Hartford Fire Insurance Company v. The Harborview Marina and Yacht Club a/k/a The Harborview Marina & Yacht Club Community Association Inc

Filing 80

MEMORANDUM OPINION. Signed by Judge Peter J. Messitte on 7/5/2017. (aos, Deputy Clerk)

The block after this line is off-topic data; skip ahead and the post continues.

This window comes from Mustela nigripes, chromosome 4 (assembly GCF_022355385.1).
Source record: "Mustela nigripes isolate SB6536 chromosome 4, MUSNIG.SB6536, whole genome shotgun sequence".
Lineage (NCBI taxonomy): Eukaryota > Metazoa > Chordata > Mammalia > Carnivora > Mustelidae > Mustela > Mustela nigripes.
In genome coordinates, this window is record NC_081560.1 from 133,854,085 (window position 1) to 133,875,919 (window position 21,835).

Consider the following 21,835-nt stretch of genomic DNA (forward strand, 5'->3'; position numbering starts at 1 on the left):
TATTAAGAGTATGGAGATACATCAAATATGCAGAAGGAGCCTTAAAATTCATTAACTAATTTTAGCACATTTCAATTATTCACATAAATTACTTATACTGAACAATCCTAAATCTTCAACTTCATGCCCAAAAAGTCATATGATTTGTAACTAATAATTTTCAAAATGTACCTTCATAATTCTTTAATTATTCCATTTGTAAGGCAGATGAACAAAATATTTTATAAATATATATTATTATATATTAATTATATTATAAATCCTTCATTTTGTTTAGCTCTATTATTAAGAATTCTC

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IN THE UNITED STATES DISTRICT COURT FOR THE DISTRICT OF MARYLAND THE HARTFORD FIRE INSURANCE COMPANY Plaintiff and Counter-Defendant v. THE HARBORVIEW MARINA & YACHT CLUB COMMUNITY ASSOCIATION, INC. Defendant and Counter-Claimant * * * * * * * * * * * * Civ. No. PJM 16-769 MEMORANDUM OPINION Several parties are engaged in a dispute over the 2014 collapse of a pier in Baltimore. The case began when the Hartford Fire Insurance Company (the “Hartford”)—which insured the pier—sued Harborview Marina & Yacht Club Community Association, Inc. (“Harborview”)—which owns the pier—seeking a declaratory judgment to the effect that there is no coverage for the collapse of the pier under Harborview’s policy with the Hartford. Harborview counterclaimed, asserting that the Hartford breached the insurance contract and failed to act in good faith when it denied coverage under the policy.1 Since then, the Hartford and Harborview have brought two other parties into the fold. The Hartford filed a third-party claim against C.A. Lindman, Inc. (“C.A. Lindman”)—a contractor which was using the pier to complete construction and maintenance on the façade of a nearby building at the time the pier collapsed. Harborview then filed a third-party cross claim against C.A. Lindman, and thereafter, Harborview filed a third-party complaint against Coleman 1 Harborview originally sought a preliminary injunction requiring the Hartford to maintain the policy at current rates until the instant dispute was resolved. However, the parties stipulated to dismissal of this counterclaim. See Stip. Of Dism., ECF No. 21. -1- Consulting (“Coleman”)—the engineer and consultant on the façade construction and maintenance project. Coleman has filed a Motion to Dismiss Harborview’s Third-Party Complaint (ECF No. 53). For the following reasons, the Motion will be DENIED. I. FACTS In 2014, the Hartford, through its broker Insurance, Inc., approached Harborview about purchasing insurance coverage for Harborview’s docks and piers at Harborview Drive, Baltimore, Maryland. Compl. ¶ 8, ECF No. 1. Harborview was looking to insure a number of its piers, including one that began beyond the eastern side of the building at Pierside Drive and extended into the Baltimore harbor. Id. ¶ 9. Accordingly, Harborview obtained from the Hartford a “Marina Operators Legal Liability and Boat Dealer Policy,” Policy No. 30 ML HS9073 (the “Policy”), effective June 26, 2014 to June 26, 2015 providing aggregate combined coverage of $5.1 million. Compl., Ex. 1, ECF No. 1-1. Hartford submits that when Harborview applied for insurance the pier was actually in a state of advanced deterioration, and was inherently defective in design and/or construction. Compl. ¶ 10. Despite these deficiencies, says the Hartford, Harborview represented to it that the pier was of substantially newer construction, reconstruction, or refurbishment and in substantially new, or as good as new condition. Id. ¶ 11. The Hartford says Harborview never disclosed the true condition of the pier. Id. ¶ 12. On November 22, 2014, the pier failed, id. ¶ 17, in consequence of which Harborview made a claim under the Policy for $5.1 million (the “Claim”). Id. ¶ 18. Pursuant to its rights under the Policy, the Hartford investigated the Claim, id. ¶ 19, but at the conclusion of its -2- investigation, decided that the Claim was not covered because the pier failure was due to age, wear and tear, gradual deterioration, wasted condition, inherent vice or defective repair, not due to a fortuity or any covered risk. Id. ¶¶ 20–21. The Hartford thus denied coverage. Id. ¶ 20. On these facts, the Hartford seeks a declaratory judgment that (1) there is no coverage for the claim under the Policy, (2) the claim is not covered for want of fortuity, (3) Harborview breached the Conditions of Coverage under the Policy, and (4) coverage for the pier under the Policy is void and unenforceable. Id. ¶¶ 25, 29, 35, 38.2 Harborview has counterclaimed against the Hartford, alleging breach of contract under the Policy and failure of the insurance company to act in good faith, and asks for damages in the amount of $5.1 million. Def’s. Counterclaims ¶¶ 41, 43, 46, 49, 51, 60, ECF No. 10. Harborview submits that prior to issuing the Policy, the Hartford failed to survey or investigate the pier and the rest of the insured property, and therefore failed to draft a policy that properly accounted for Harborview’s freestanding piers. Id. ¶ 12. According to Harborview, the Hartford also failed to properly or fully investigate the cause of the collapse, ignoring the role played by a third-party contractor. Id. ¶ 21. Harborview further submits that the Hartford reinterpreted the Policy in a way that created exclusions to coverage that did not exist at the time of the suffered loss. Id. ¶ 20. Then came the Hartford’s third-party Complaint against C.A. Lindman, seeking contribution and indemnification against Harborview’s counter-claims.3 ECF No. 38. The 2 The Hartford originally sought declaratory judgment in admiralty, claiming that the Court had jurisdiction over the dispute based on both admiralty jurisdiction and diversity jurisdiction. Harborview filed a Motion for Partial Dismissal for Lack of Subject Matter Jurisdiction (ECF No. 6), asking that the Court dismiss any claim based on admiralty. On December 9, 2016, the Court granted Harborview’s Motion, declaring that it lacked admiralty jurisdiction in the case and that it would proceed solely pursuant to diversity jurisdiction. See ECF Nos. 26, 27. 3 C.A. Lindman had a contract with 100 Harborview Condominium—a high-rise condominium building unaffiliated with Harborview but located adjacent to the pier—to complete construction and maintenance on the façade of the condominium. See ECF No. 42. Lindman’s use of Harborview’s pier was allowed by -3- Hartford argues that if it is held liable to Harborview, C.A. Lindman should be deemed responsible for any required payments because the damages allegedly sustained by Harborview were the proximate result of the actions of C.A. Lindman, its agents or subcontractors. Harborview then filed its own cross-claim against C.A. Lindman (ECF No. 42), asserting that if the Hartford’s claims for declaratory relief are granted fully or in part, C.A. Lindman should be held liable for the damages arising from and related to the pier collapse. C.A. Lindman has answered both complaints. ECF Nos. 46, 73. Harborview has also filed yet another third-party claim (i.e., impleader), this time against Coleman Consulting, alleging that Coleman, as the consultant on the façade construction and maintenance project, was negligent in its use of the pier and was therefore jointly and severally liable with C.A. Lindman for the damages and liabilities arising from the collapse.4 ECF No. 50. According to Harborview, Coleman breached its duty of care to ensure that the pier was used in a safe and non-negligent manner by failing to inspect the pier or ascertain its load-bearing capacity. On March 29, 2017, Coleman filed a Motion to Dismiss Harborview’s Third-Party Complaint (ECF No. 53) on the grounds that the Third-Party Complaint fails to state a claim and, in the alternative, because the Court lacks subject matter jurisdiction over the claim.5 Coleman the condominium by reason of an easement the condominium held vis-à-vis- the pier. See ECF No. 42 at ¶ 16. 4 Harborview alleges that Coleman also had a contract with 100 Harborview Condominium, see footnote 3, supra, wherein Coleman agreed to provide consulting, inspection, oversight, and management services for the construction phase of the façade rehabilitation. See ECF No. 50 at ¶ 9. According to Harborview, Coleman also created the Site Plan for the façade project. Id. at ¶ 10. Coleman’s relationship to the pier, as was C.A. Lindman’s, was based on the condominium’s easement as to the pier. 5 The Court held a hearing on June 9, 2017, at which it intended to hear oral argument on Coleman’s Motion to Dismiss. However, the hearing did not progress past discussions regarding the interplay between the present case and a parallel state case in the Baltimore City Circuit Court (“the Baltimore case”): Harborview Marina and Yacht Club Community Association, Inc. v. C.A. Lindman, Inc. et al., Case No. 24-C-16005758. While numerous options for avoiding duplicative litigation were discussed and the hearing adjourned so the parties could contemplate those positions, the parties eventually failed to reach unanimity as to how to proceed. Accordingly, the Court has decided to go forward on Coleman’s Motion to Dismiss without the need for oral argument. See ECF No. 77. -4- argues that Federal Rule of Civil Procedure 14 does not permit the claim Harborview asserts against it and that the Court lacks supplemental jurisdiction over it. II. STANDARDS OF REVIEW A. Lack of Subject Matter Jurisdiction A party may move for dismissal pursuant to Federal Rule of Civil Procedure 12(b)(1) where the court lacks subject matter jurisdiction over the claims alleged in the complaint. Fed. R. Civ. P. 12(b)(1). Federal courts are courts of limited subject matter jurisdiction: they “possess only the jurisdiction authorized them by the United States Constitution and by federal statute.” See United States ex rel. Vuyyuru v. Jadhav, 555 F.3d 337, 347 (4th Cir. 2009) (citing Bowles v. Russell, 551 U.S. 205, 127 S. Ct. 2360, 2365, 168 L.Ed.2d 96 (2007)). As the party asserting jurisdiction, the plaintiff bears the burden of proving that the district court has subject matter jurisdiction. See Richmond, Fredericksburg & Potomac R.R. Co. v. United States, 945 F.2d 765, 768 (4th Cir. 1991). When a district court determines that it lacks subject matter jurisdiction over an action, it must dismiss the action. Vuyyuru, 555 F.3d at 347 (citing Arbaugh v. Y & H Corp., 546 U.S. 500, 506-07, 126 S. Ct. 1235, 163 L.Ed.2d 1097 (2006)). In considering whether to dismiss for lack of jurisdiction, the court may consider “evidence outside of the pleadings without converting the proceeding into one for summary judgment.” White Tail Park, Inc. v. Stroube, 413 F.3d 451, 459 (4th Cir. 2005) (quoting Richmond, Fredericksburg & Potomac R.R. Co., 945 F.2d at 768); see also Williams v. United States, 50 F.3d 299, 304 (4th Cir. 1995) (“[T]he court may consider the evidence beyond the scope of the pleadings to resolve factual disputes concerning [subject matter] jurisdiction.”). -5- B. Failure to State a Claim Federal Rule of Civil Procedure 12(b)(6) governs dismissal of a complaint for “failure to state a claim upon which relief can be granted.” Fed. R. Civ. P. 12(b)(6). “[T]he purpose of Rule 12(b)(6) is to test the sufficiency of a complaint and not to resolve contests surrounding the facts, the merits of a claim, or the applicability of defenses.” Presley v. City of Charlottesville, 464 F.3d 480, 483 (4th Cir. 2006) (citation and quotation marks omitted). “[I]n evaluating a Rule 12(b)(6) motion to dismiss, a court accepts all well-pled facts as true and construes these facts in the light most favorable to the plaintiff in weighing the legal sufficiency of the complaint.” Nemet Chevrolet, Ltd. v. Consumeraffairs.com, Inc., 591 F.3d 250, 255 (4th Cir. 2009). The court will also “draw[ ] all reasonable factual inferences from those facts in the plaintiff's favor . . . .” Edwards v. City of Goldsboro, 178 F.3d 231, 244 (4th Cir. 1999). But “legal conclusions, elements of a cause of action, and bare assertions devoid of further factual enhancement fail to constitute well-pled facts . . . .” Nemet Chevrolet, 591 F.3d at 255. “[A] complaint must contain ‘sufficient factual matter, accepted as true, to state a claim to relief that is plausible on its face.’” Id. (quoting Ashcroft v. Iqbal, 129 S. Ct. 1937, 1949 (2009)) (quotation marks omitted). “Facial plausibility is established once the factual content of a complaint ‘allows the court to draw the reasonable inference that the defendant is liable for the misconduct alleged.’” Id. at 256 (quoting Iqbal, 129 S. Ct. at 1949). “[T]he complaint’s factual allegations must produce an inference of liability strong enough to nudge the plaintiff's claims ‘across the line from conceivable to plausible.’” Id. (quoting Iqbal, 129 S. Ct. at 1952). C. Supplemental Jurisdiction Supplemental jurisdiction is governed by 28 U.S.C. § 1367, which provides that “in any civil action of which the district courts have original jurisdiction, the district courts shall have -6- supplemental jurisdiction over all other claims that are so related to claims in the action within such original jurisdiction that they form part of the same case or controversy. . . . Such supplemental jurisdiction shall include claims that involve the joinder or intervention of additional parties.” 28 U.S.C. § 1367(a). Claims are part of the same case or controversy if they stem from the same set of facts. See Rosmer v. Pfizer Inc., 263 F.3d 110, 114–15 (4th Cir. 2001) (“[S]ince the pendent claims of the absent class members raise similar questions of law and fact to Rosmer’s claim, they are necessarily a ‘part of the same case or controversy.’”). Moreover, only a “loose factual connection between the claims” is required. Posey v. Calvert Cnty. Bd. of Educ., 262 F.Supp.2d 598, 600 (D.Md. 2003). Supplemental jurisdiction is discretionary and district courts are permitted to decline to exercise supplemental jurisdiction over a claim if the claim substantially predominates over the claim or claims over which the district court has original jurisdiction. See 28 U.S.C. § 1367(c)(2). The doctrine of supplemental jurisdiction “is a doctrine of flexibility, designed to allow courts to deal with cases involving pendent claims in the manner that most sensibly accommodates a range of concerns and values.” Carnegie-Mellon University v. Cohill, 484 U.S. 343, 350 (1988). Courts also consider convenience, fairness to the parties, comity, and judicial economy. Id. at 350, n.7. III. ANALYSIS Although Coleman “moves to dismiss [Harborview’s] third-party complaint for failure to state a claim and, in the alternative, for lack of subject matter jurisdiction,” the sequence of the arguments is actually backwards. If the Court lacks jurisdiction over the case, there would be no occasion to consider whether Harborview has or has not stated a cognizable cause of action. But Coleman is not really saying that a federal court lacks jurisdiction over a declaratory action where the original plaintiff and original defendant are properly before the Court based on -7- diversity jurisdiction and those parties seek to bring in third parties by way of third party complaints or cross-claims. Clearly a federal court has jurisdiction over such a case so long as the claims against the third parties are appropriately derivative of the claim or claims by the original plaintiff against the original defendant. The proper jurisdictional inquiry, therefore, is whether the third-party claims or cross-claims are, under Federal Rule of Civil Procedure 14, fairly derivative of the original claim or claims. A. Harborview’s Third-Party Claims Against Coleman Are Proper Under Rule 14 Rule 14(a)(1) states that: “A defending party may, as third-party plaintiff, serve a summons and complaint on a nonparty who is or may be liable to it for all or part of the claim against it.” Fed. R. Civ. P. 14(a)(1). “In assessing third-party claims, the district court is afforded wide discretion.” Crowley v. BWW Law Grp., LLC, No. CV RDB-15-00607, 2016 WL 4611275, at *5 (D. Md. Sept. 6, 2016). See also Glens Falls Indem. Co. v. Atl. Bldg. Corp., 199 F.2d 60, 63–64 (4th Cir. 1952). Relevant factors include the introduction of unrelated issues or the undue complication of the original suit. See L'Occitane, Inc. v. Tran Source Logistics, Inc., No. WMN09-2499, 2010 WL 761201, at *5 (D. Md. Mar. 2, 2010). “Rule 14 is ‘liberally construed’ to permit impleader in the interest of judicial economy.” Brethren Mut. Ins. Co. v. Sears, Roebuck & Co., CIV. WDQ–12–0753, 2014 WL 3428931, *5 (D.Md. July 10, 2014). “Impleader [under Rule 14] will be liberally allowed, if it will prevent duplication of suits based on closely related matters.” Certain Underwriters at Lloyd's, London v. R.J. Wilson & Associates, Ltd., CIV. CCB– 11–1809, 2012 WL 2945489, *3 (D.Md. July 17, 2012). Ordinarily, a claim against a third-party under Rule 14 must be “derivative” of the plaintiff’s original claim. See L'Occitane, Inc. v. Tran Source Logistics, Inc., No. WMN-092499, 2010 WL 761201, at *3 (D. Md. Mar. 2, 2010). Importantly, counter-claims and other -8- third-party claims cannot be considered. Id. (“It is settled beyond dispute that a third party claim can be maintained only if the liability it asserts is in some way derivative of the main claim.”); Crowley v. BWW Law Grp., LLC, No. RDB-15-00607, 2016 WL 4611275, at *5 (D. Md. Sept. 6, 2016). But see Country Mut. Ins. Co. v. Rocky Mountain Const. Co., LLC, 2013 WL 438940, at *4 (D. Colo. Feb. 5, 2013) (considering not only on the claims in the original complaint, but also those raised in other pleadings, including defenses and counterclaims). However, in cases in which the plaintiff’s original claim is a declaratory judgment action, applying Rule 14 can lead to inconsistent results. This was well stated in State Coll. Area Sch. Dist. v. Royal Bank of Canada, 825 F. Supp. 2d 573, (M.D. Pa. 2011): In the usual Rule 14 case, a plaintiff brings a cause of action against a defendant for damages, and the defendant/third-party plaintiff then impleads a third party that he believes is either partially or wholly liable to him for the potential damage award. Typically, the third-party plaintiff charges that the third-party defendant must indemnify the third-party plaintiff should it be ordered to pay damages to the plaintiff. A more challenging question arises where the action does not fit comfortably into the classic indemnity model; that is, where the underlying complaint is not one for monetary damages, but instead seeks a declaratory judgment against the defendant. The challenge, as the parties aptly demonstrate, is that the declaratory judgment action does not necessarily involve a claim in which the original defendant may be “liable,” in the usual understanding of the word, to the plaintiff. In a declaratory judgment, action, the decision is simply whether or not certain rights or duties exist. Id. at 579.6 The court went on to state, “the modern trend appears to support liberal construction of Rule 14(a) and permit third-party actions to be filed in declaratory judgment cases where an 6 See Nat'l Fire Ins. Co. of Hartford v. Nat'l Cable Television Coop., Inc., 2011 WL 1430331, at *1 (D. Kan. Apr. 14, 2011) (“Some courts have permitted third-party claims to proceed in declaratory judgment actions, despite a lack of derivative liability, stating, ‘Rule 14(a) [does] not preclude all third-party actions in which the third-party defendant would not be held liable directly for the judgment of the original defendant.’ . . . Otherwise, according to these courts, ‘a strict interpretation of Rule 14(a) makes it impossible for defendants to declaratory judgment actions to maintain a third-party complaint, as the defendant to a declaratory judgment action will never be found liable to the plaintiff.’ . . . [These] cases . . . indeed appear to have carved out an exception—a declaratory judgment action exception—to the -9- adverse ruling on the underlying action may cause the original defendant to suffer a loss for which the third-party defendant may be liable.” Id. at 581. See also Hartford Cas. Ins. Co. v. ACC Meat Co., LLC, 2011 WL 398087, at *2 (M.D. Pa. Feb. 2, 2011). Here, if Coleman is not made a party to the action, an adverse ruling in the underlying action may very well cause Harborview to suffer a loss for which Coleman may in fact be liable. In Colony Ins. Co. v. Peterson, 2012 WL 1867047 (M.D.N.C. May 22, 2012), report and recommendation adopted in part, rejected in part, 2012 WL 4369666 (M.D.N.C. Sept. 24, 2012), the court faced a nearly identical procedural situation and permitted a third-party complaint under a liberal interpretation of Rule 14. Id. at *24. Following a fire, the owners of the relevant property made claims against their insurance company. Id. at *4. The insurer filed suit against the owners seeking a judicial declaration either that it had the authority to rescind the policy or that its obligations were limited in certain respects by the terms of the policy. Id. After filing a counter-claim and cross-claims, two of the defendants filed a third-party complaint against the company and the company’s employee who had prepared the insurance application. Id. The third parties filed a motion to dismiss pursuant to Rule 14, which the court rejected “because they [took] too narrow a view of [Rule] 14.” Id. at *24. Although, unlike the thirdparties in Colony, Coleman did not play a role in the formulation of Harborview’s insurance application, Coleman was, according to Harborview, still responsible for the pier collapse which plain language of Rule 14(a).”) (citing Old Republic Ins. Co. v. Concast, Inc., 99 F.R.D. 566, 569 n. 1 (S.D.N.Y.1983) (refusing to “read Rule 14(a) as a blanket prohibition against third-party complaints in [declaratory judgment] actions”)); McGee v. United States, 62 F.R.D. 205, 208–09 (E.D.Pa.1973); Hartford Cas. Inc. Co. v. Moore, No. 08–cv–1350, 2010 WL 323502, at *3 (C.D.Ill. Jan. 20, 2010)). See also O'Bannon v. Friedman's, Inc., 437 F. Supp. 2d 490, 493 (D. Md. 2006) (“Although Plaintiffs in this case are not insured parties, but rather third-parties seeking declaratory judgments against insurers, the same principles of efficiency and fairness apply. It would be incongruous to suggest that simultaneous resolution of the aforementioned issues makes sense in a case where an insured party has impleaded his insurer, but not in a case where an injured party has sought to join both the insured party and the insurer as defendants.”). -10- the Hartford claims is not covered by the Policy. Thus, if the Hartford succeeds against Harborview on its declaratory judgment claim (i.e., there is no coverage for the collapse of the pier under the relevant policy), Harborview may suffer a loss for which Coleman may be liable. Coleman argues that the Colony Insurance case is inapposite because, unlike those thirdparty defendants, it was not materially involved in the operative facts that gave rise to the main claim. According to Coleman, the operative facts in the Hartford’s claim against Harborview relate solely to the terms of the insurance coverage for the pier. Coleman suggests that “the Hartford is [solely] seeking a declaration that no coverage exists under the Policy for the Claim.” Coleman’s argument is unpersuasive because its categorization of the Hartford’s claim is too narrow. In addition to interpretation of the terms of the insurance coverage, the Hartford’s claim against Harborview relates directly to the cause of the pier collapse.7 Coleman appears to overlook the Hartford’s first and second causes of action, which seek a declaration that it is not liable for the pier collapse because the cause of the collapse was not covered by the policy. Accordingly, the operative facts that give rise to and will eventually resolve the Hartford’s claim most definitely include the manner in which the pier collapsed and the reasons that it did, which, according to Harborview, materially involve Coleman. In other words, Harborview’s claims against Coleman are not merely related to the Hartford’s claim, they are clearly “derivative” of the outcome of the main claim. Nor would permitting Harborview’s claim against Coleman introduce previously unrelated issues, unduly complicate the original suit, unduly prejudice Coleman or lead to delay. 7 The following allegations are included in the Hartford’s Complaint: “On or about November 22, 2014, the Pier is claimed to have failed. Harborview has made claim under the Policy related to the Pier failure for the amount of $5.1 Million. Hartford conducted an investigation of the Claim . . . [and] determined that the Claim was not covered and issued a denial of coverage for the Claim under the Policy. . . . The claimed Pier failure was due to the age, wear and tear, gradual deterioration, wasted condition, inherent vice or defective repair or defective replacement of parts, and was not due to a fortuity or any covered risk.” Compl. ¶¶ 17-21. -11- On the contrary, it would promote judicial economy. See Noland Co. v. Graver Tank & Mnfr. Co., 301 F.2d 43, 49–50 (4th Cir.1962) (“[T]he primary objectives of third-party procedure is to avoid circuity and multiplicity of actions.”).8 The Court holds that Harborview’s third-party claims against Coleman are proper under Rule 14. B. Harborview Has Stated a Negligence Claim To establish a prima facie case of negligence under Maryland law, a party must prove “(1) that the defendant was under a duty to protect the plaintiff from injury, (2) that the defendant breached that duty, (3) that the plaintiff suffered actual injury or loss, and (4) that the loss or injury proximately resulted from the defendant's breach of the duty.” Valentine v. On Target, 353 Md. 544, 549 (1999) (citations omitted). Harborview has without question stated a facially plausible negligence claim, which would allow the reasonable inference that Coleman may be liable to Harborview for damages stemming from the pier collapse. C. The Court Has Determined To Exercise Supplemental Jurisdiction Over Harborview’s Claims An impleader claim that forms part of the same case or controversy as the plaintiff’s original claim is deemed supplemental to the original claim. See 28 U.S.C. § 1367(a). See Owen Equip. & Erection Co. v. Kroger, 437 U.S. 365, 376, (1978). Because the Court has diversity jurisdiction over the Hartford’s declaratory judgment action against Harborview,9 there is no need for standalone jurisdiction with respect to Harborview’s derivative claims against Coleman. As articulated above, Harborview’s claims against Coleman clearly form part of the same case or controversy as the claims already posited in the case. Harborview’s claims against Coleman, like 8 The Court acknowledges that permitting Harborview’s claims against Coleman to proceed here are to some extent at cross-purposes with the parallel litigation in the Baltimore case. 9 With respect to the original claim, the Court has already ruled that “[b]ecause [the Hartford and Harborview] are completely diverse and the amount in controversy exceeds $75,000, diversity jurisdiction unquestionably exists.” See ECF No. 26 at 5. -12- those in the Hartford’s declaratory judgment action, in Harborview’s counter-claims, and in Harborview and the Hartford’s claims against C.A. Lindman, revolve around the collapse of the pier and any and all reasons that it collapsed. There is no reason to believe that Harborview’s claims against Coleman will predominate over other issues in the case. In fact, the Court believes it is wise to litigate all the claims in one case. Accordingly, the Court will exercise supplemental jurisdiction over Harborview’s claims against Coleman. III. CONCLUSION For the foregoing reasons, Coleman’s Motion to Dismiss for Failure to State a Claim and for Lack of Jurisdiction (ECF No. 53) is DENIED, as set forth in the accompanying Order. /s/________________ PETER J. MESSITTE UNITED STATES DISTRICT JUDGE July 5, 2017 -13-